Tuesday, October 26, 2010

The importance of Online Analytics Maturity

The eMetrics Marketing Optimization Summit was just a few weeks ago and I wanted to think back on the major outcomes I got out of my 12th eMetrics attendance.

Models and Maturity

I didn't get to see all the presentations but one of the thing that strikes me is how often the terms "maturity model" and "analytics maturity" were mentioned by vendors, consultants and practitioners. The doubt of a few years ago, mainly stemming from strongly voiced opinions that maturity models are useless, is giving way to more serious interest. As organizations come to the conclusion that "web analytics is hard" they face two choices: keep complaining, blame the tools and the analysts, and gradually lose their interest in web analytics; or seek to diagnose what is wrong and act on it.

All along, the spirit behind my work on the Online Analytics Maturity Model: to make organizations realize web analytics can be easy if we identify and understand what are our strong and weak points in our web analytics practices. The common pitfalls we are facing aren't unique to web analytics and the use of technologies such as online analytics to foster a cultural change needs to address several key process areas or they are bound to fail: Management, Scoping, Objectives, Process, the Team and lastly, the Technologies.

Measuring Your Organization's Web Analytics Maturity : strategy - creativity - analytics

I presented a session where we started with business strategy and drivers of success, did a detour toward creativity, and concluded with an online analytics maturity self-assessment. A keynote-style presentation which, based on the feedback I got from Jim Sterne and Matthew Finlay, scored a nice 4.27/5. Second to best!

I also did the Roadmap to Online Analytics Success workshop - with great attendance from managers of all kinds of organizations. The feedback is always positive - with some tweaks to do here in there - mostly in the area of hands-on exercises and managing a tight schedule. When asked "Were your expectations met?" the answer from over a hundred participants so far is a resounding "yes!" (at 97%).

I'm already confirmed for a session and workshop at eMetrics San Francisco, March 13-18, 2011.

Note: the session is a keynote-style session, with lots of imagery and few words - you need to be there to appreciate it. Therefore, the slide-deck is NOT available for download..

An evolving industry in search of unity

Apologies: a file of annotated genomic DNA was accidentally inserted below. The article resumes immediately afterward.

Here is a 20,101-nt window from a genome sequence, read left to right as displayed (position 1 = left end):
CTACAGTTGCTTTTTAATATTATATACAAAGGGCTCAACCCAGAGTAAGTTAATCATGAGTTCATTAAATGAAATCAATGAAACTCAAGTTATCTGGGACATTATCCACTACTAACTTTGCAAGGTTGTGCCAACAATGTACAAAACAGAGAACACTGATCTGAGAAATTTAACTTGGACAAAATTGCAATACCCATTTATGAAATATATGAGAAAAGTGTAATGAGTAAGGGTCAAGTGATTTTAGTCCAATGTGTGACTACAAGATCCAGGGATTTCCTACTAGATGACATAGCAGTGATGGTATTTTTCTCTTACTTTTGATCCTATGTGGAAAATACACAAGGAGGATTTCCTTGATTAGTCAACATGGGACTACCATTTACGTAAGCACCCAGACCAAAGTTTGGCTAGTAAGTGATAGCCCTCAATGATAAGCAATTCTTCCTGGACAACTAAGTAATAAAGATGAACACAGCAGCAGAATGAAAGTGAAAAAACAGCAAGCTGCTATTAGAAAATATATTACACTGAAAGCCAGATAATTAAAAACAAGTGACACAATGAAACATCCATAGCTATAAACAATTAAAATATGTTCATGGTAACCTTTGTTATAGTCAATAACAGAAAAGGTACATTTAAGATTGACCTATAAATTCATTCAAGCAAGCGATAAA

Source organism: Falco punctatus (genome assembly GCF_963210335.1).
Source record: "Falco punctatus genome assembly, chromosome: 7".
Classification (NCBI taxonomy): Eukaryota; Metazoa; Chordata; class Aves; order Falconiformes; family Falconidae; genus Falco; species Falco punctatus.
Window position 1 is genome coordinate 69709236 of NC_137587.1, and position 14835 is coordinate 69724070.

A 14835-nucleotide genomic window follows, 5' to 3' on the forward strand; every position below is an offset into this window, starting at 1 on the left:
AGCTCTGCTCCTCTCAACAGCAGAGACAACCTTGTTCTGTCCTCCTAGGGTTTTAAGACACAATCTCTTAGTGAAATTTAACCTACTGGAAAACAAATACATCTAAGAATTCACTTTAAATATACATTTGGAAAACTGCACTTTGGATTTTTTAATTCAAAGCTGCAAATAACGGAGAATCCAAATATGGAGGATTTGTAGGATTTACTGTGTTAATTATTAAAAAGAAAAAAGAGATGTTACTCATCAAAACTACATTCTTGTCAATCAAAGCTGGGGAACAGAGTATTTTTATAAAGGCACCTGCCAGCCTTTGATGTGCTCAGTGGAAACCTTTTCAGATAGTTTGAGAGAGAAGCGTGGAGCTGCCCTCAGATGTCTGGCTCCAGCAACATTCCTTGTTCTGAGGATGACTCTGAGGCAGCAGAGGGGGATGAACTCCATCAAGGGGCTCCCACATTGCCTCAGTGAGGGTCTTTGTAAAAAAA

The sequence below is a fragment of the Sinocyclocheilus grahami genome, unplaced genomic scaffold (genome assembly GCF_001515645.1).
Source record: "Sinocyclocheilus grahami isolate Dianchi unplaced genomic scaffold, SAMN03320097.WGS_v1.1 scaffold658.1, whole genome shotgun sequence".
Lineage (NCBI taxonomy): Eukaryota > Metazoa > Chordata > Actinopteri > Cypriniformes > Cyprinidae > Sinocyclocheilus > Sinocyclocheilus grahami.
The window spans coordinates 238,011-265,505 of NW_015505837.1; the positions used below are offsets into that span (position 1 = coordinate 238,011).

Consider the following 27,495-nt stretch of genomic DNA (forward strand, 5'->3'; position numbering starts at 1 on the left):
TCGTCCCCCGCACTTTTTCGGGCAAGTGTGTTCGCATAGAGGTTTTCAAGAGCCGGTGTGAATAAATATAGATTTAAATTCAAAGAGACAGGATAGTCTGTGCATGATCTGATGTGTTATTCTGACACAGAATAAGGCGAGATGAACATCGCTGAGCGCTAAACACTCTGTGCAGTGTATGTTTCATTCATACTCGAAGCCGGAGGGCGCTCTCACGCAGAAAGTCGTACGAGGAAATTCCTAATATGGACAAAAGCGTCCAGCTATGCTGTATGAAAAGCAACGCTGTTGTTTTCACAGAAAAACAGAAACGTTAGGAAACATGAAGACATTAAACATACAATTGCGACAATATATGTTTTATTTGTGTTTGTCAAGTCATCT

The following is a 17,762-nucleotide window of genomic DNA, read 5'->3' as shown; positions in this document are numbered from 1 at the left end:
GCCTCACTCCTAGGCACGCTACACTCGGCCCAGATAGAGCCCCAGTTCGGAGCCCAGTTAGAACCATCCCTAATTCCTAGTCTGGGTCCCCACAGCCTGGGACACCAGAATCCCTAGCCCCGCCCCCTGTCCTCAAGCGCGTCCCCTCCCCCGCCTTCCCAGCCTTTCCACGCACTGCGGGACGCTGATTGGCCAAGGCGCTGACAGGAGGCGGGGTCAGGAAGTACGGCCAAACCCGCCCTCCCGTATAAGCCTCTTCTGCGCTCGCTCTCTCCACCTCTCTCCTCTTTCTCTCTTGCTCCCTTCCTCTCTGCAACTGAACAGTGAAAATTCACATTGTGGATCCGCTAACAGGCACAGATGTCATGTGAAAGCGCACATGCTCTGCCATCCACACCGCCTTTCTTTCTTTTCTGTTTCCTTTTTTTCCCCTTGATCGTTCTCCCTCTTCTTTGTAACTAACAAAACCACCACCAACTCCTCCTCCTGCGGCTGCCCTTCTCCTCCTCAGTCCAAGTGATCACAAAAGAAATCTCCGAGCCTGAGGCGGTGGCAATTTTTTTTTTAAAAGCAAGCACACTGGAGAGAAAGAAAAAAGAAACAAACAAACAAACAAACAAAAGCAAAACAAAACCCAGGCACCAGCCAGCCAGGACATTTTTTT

Interestingly, one of the symptom of a maturing industry is the number of people seeking to define key practices and drivers of success by defining models and frameworks. The actual state of our industry is a plethora of different models proposed by vendors (often biased by their own product offering) or consultants (biased by their own service offering) with varying range of credibility and rigor.

Of course, having renowned author Tom Davenport publishing not one, but two books on analytics maturity is  bound to raise interest. As good and inspiring Competing on Analytics and Analytics at work are, I'm of the opinion, and some of the feedback I got is confirming it, that what Davenport talks about is perceived as several years ahead of our "web" or "online" analytics realm. Still, those are two strongly recommended books - just don't think you can achieve the level of success he is talking about just because you installed Google Analytics a couple of months ago. In the meantime... maybe it's worth taking a look at the Online Analytics Maturity Model?

In order to pursue my work on the Online Analytics Maturity Model I was hoping to get some vendors and consultants to sponsor the work. Interest was high until they realized there would be no form of exclusivity. There is no value in having yet another vendor or agency-specific model, to the contrary, there is a huge need to lead, unite and foster the interests of industry practitioners, vendors, consultants and educators worldwide - exactly the mission of the Web Analytics Association. I still have some hopes of bringing the model under the WAA umbrella. Then again, this is easier said then done. Among the roadblocks are: some claimed it would cause undue bias toward a specific model; how can I protect the intellectual property and all the efforts I've put into it?; and not the least important, how can this work and research be financed?

If you have ideas, I would love to hear them!
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